I have a new spectral-domain optical coherence tomographer (SD-OCT) that I used to perform an optic nerve evaluation on a patient. The test shows a very thin nerve fiber layer (NFL) and ganglion cell layer thinning. The patient has para-nasal visual field defects in both eyes. Her discs look normal, her IOP is 15mm HG OU and there is no family history of glaucoma. Is this low-tension glaucoma?
Brian Den Beste, OD, of LP Eye Consultants in Orlando, had the same thing happen to him recently. A 47-year-old Caucasian female came to his practice. He examined the patient and confirmed the OCT and visual field findings that the referring optometrist found. The patient’s history revealed that she has been on blood pressure meds for the past eight years, and she admitted to never having perfect vision. Her glasses revealed a low hyperope prescription, with 20/25 vision OU.
Her pachymetry measurements were normal at 520mm. Her fundus exam revealed healthy optic nerves with 0.3 central cups and no visible optic nerve drusen. The average retinal NFLs showed symmetry but were both thin at 66µm. The macular ganglion cell complex (GCC) was also extremely thin with an average thickness of 60µm. The Matrix visual field was also reviewed and showed nasal loss OU.
The horizontal B-scan showed a “reverse divot” OU, without vitreal macular traction but with a “bump” instead of a depression. This correlated with the patient’s history of long standing vision less than 20/20.
Dr. Den Beste says this finding is not uncommon in patients who are referred to him as glaucoma suspects. “It’s easy to throw out GCC and NFL data when there is macular traction and the tissue is obviously distorted,” he adds. “It is more difficult when there are subtle changes that don’t seem to make sense.”
While optic nerve drusen or tilted disc syndrome can cause unusual NFL findings and nasal field loss, the patient didn’t have evidence of that. Optic nerve hypoplasia is also in the differential when the discs are less than 1.5mm. Dr. Den Beste’s patient had normal disc diameters. A prior history of optic neuritis would obviously affect both the ganglion cells and the overall nerve fiber thickness but often is accompanied by disc pallor.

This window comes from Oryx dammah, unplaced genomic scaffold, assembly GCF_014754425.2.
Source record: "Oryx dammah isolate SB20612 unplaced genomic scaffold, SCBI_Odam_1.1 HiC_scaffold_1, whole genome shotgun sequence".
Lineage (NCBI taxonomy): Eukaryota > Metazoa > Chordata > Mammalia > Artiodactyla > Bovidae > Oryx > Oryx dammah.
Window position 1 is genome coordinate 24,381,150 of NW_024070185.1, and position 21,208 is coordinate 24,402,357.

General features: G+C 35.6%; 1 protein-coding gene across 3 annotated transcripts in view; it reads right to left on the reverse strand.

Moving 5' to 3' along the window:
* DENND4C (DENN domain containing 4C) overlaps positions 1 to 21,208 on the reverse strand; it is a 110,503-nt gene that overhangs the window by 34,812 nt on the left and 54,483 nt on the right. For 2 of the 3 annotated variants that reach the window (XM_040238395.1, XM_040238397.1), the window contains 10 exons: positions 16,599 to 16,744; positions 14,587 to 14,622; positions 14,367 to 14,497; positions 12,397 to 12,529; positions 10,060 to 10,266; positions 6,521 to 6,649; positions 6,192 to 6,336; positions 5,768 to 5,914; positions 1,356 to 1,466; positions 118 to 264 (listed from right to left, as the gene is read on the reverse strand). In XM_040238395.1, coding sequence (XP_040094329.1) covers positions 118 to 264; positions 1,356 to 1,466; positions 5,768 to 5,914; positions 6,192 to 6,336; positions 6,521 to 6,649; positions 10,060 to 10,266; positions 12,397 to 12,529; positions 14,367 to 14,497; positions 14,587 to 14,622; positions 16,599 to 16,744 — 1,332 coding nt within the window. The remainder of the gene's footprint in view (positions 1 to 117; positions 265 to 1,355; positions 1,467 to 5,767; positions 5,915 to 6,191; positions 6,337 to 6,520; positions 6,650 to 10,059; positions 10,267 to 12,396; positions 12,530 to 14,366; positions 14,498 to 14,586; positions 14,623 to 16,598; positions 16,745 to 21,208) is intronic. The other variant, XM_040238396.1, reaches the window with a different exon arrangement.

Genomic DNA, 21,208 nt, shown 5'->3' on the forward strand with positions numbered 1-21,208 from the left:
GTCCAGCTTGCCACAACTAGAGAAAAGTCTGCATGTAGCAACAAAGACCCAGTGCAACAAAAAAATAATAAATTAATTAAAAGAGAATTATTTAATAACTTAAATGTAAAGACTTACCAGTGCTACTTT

|Ganglion cell analysis revealed a reverse foveal pit and no vitreal macular traction. Click image to enlarge.|
Similar findings are present with compressive lesions in the visual pathway. Diabetic retinopathy can also greatly affect OCT data. None of these associated findings were pertinent in this case.
“We see a lot of patients who are referred as glaucoma suspects with asymmetric cupping or bilateral large cups, and the OCT is a great tool to rule in or out glaucoma,” Dr. Den Beste says. Many of these individuals who have asymmetric cups also have asymmetric discs, so the “disc area” is the first item he looks at when evaluating the OCT print out. “It’s easy with funduscopy to note a difference in cup size but not so easy to assess disc size,” he says.
This patient was relieved to know she didn’t have a progressive disease, like primary open-angle glaucoma, but she is due to have a repeat OCT and visual field exam in six months to make sure her findings are not progressive. The beauty of an objective test like OCT is that it is repeatable, and Dr. Den Beste is predicting that the results won’t change.
The chief lesson here: don’t just look at the color key with OCT. “Seeing red” may lead you to an incorrect diagnosis. Look at other findings to be sure that your patient really has glaucoma. “The OCT B-scan images will assist your diagnostic decisions,” says Dr. Den Beste. “They help delineate ganglion cell damage from a macular etiology as opposed to an optic nerve etiology.”